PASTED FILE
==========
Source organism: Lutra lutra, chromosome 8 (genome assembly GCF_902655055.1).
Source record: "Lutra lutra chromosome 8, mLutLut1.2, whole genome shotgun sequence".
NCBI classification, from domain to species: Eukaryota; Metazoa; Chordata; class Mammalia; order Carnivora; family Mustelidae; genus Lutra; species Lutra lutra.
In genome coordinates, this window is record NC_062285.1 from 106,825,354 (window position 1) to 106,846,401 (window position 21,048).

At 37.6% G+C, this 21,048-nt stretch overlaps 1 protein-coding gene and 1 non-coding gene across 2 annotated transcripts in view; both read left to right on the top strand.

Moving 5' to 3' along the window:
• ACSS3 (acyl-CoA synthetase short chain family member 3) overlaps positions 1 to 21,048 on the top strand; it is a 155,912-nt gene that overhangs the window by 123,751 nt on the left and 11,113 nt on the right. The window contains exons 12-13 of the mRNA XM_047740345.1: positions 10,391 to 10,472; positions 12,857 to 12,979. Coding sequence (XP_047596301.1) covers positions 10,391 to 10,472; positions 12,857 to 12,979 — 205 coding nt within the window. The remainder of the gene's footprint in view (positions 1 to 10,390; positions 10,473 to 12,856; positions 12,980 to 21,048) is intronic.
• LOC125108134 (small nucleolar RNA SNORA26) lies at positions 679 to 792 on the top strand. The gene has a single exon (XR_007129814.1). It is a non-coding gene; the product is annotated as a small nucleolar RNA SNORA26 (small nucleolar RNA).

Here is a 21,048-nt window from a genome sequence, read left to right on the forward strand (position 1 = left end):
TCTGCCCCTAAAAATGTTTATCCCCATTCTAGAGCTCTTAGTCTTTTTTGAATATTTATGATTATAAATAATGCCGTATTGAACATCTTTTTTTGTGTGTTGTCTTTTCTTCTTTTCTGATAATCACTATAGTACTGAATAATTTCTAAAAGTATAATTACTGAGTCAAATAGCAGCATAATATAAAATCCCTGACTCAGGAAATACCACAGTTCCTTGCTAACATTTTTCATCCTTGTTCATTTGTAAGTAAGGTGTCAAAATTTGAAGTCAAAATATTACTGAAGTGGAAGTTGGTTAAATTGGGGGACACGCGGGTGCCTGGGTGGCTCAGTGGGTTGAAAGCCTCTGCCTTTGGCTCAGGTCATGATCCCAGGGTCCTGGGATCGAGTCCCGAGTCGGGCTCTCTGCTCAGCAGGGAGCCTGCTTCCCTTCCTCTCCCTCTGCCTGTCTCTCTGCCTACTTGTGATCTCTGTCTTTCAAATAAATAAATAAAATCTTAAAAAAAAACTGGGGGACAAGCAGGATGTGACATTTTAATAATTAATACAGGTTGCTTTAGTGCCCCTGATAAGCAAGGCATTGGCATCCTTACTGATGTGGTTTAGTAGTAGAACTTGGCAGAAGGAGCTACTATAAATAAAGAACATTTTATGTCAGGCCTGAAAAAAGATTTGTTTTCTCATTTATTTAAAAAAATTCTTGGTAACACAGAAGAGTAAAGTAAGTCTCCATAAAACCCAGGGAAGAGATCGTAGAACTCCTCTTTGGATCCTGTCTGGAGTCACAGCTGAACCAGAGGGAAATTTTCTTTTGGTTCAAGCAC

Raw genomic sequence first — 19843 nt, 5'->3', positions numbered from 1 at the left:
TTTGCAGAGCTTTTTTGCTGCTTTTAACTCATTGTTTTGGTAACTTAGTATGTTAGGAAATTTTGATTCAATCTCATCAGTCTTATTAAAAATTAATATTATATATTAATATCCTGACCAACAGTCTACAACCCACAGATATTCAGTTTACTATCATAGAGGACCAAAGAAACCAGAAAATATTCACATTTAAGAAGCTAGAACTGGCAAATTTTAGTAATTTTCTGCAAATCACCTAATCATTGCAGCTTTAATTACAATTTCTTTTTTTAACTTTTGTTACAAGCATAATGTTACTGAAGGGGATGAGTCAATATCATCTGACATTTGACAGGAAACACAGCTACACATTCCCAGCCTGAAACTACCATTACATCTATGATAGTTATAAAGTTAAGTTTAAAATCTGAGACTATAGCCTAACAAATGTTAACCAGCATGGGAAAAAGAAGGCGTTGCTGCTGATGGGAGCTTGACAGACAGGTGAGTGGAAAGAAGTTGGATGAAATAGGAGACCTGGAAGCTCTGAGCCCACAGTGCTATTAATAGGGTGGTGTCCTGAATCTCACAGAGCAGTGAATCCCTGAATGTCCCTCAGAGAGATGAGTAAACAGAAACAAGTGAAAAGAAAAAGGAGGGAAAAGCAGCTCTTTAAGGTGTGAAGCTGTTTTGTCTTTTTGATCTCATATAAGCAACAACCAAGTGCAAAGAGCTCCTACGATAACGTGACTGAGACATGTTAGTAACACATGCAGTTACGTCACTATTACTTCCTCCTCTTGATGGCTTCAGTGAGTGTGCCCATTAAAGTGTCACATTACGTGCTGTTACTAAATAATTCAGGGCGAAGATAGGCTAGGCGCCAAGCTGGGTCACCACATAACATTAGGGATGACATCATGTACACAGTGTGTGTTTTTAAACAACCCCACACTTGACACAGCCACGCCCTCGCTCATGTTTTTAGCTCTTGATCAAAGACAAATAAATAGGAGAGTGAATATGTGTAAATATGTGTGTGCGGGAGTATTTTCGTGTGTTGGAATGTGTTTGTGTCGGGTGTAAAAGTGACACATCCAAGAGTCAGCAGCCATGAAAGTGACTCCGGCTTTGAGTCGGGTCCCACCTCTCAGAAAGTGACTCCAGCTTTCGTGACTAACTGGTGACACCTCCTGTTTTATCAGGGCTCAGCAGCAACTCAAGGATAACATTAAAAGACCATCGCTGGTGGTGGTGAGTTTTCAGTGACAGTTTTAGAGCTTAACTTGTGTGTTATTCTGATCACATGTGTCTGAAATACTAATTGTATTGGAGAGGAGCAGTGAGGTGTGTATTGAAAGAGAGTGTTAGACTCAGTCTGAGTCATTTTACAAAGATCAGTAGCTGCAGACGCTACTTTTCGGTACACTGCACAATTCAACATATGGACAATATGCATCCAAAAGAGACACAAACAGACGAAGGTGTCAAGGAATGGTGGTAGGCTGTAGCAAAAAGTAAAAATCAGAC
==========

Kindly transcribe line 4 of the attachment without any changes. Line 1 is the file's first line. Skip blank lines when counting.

In genome coordinates, this window is record NC_062285.1 from 106,825,354 (window position 1) to 106,846,401 (window position 21,048).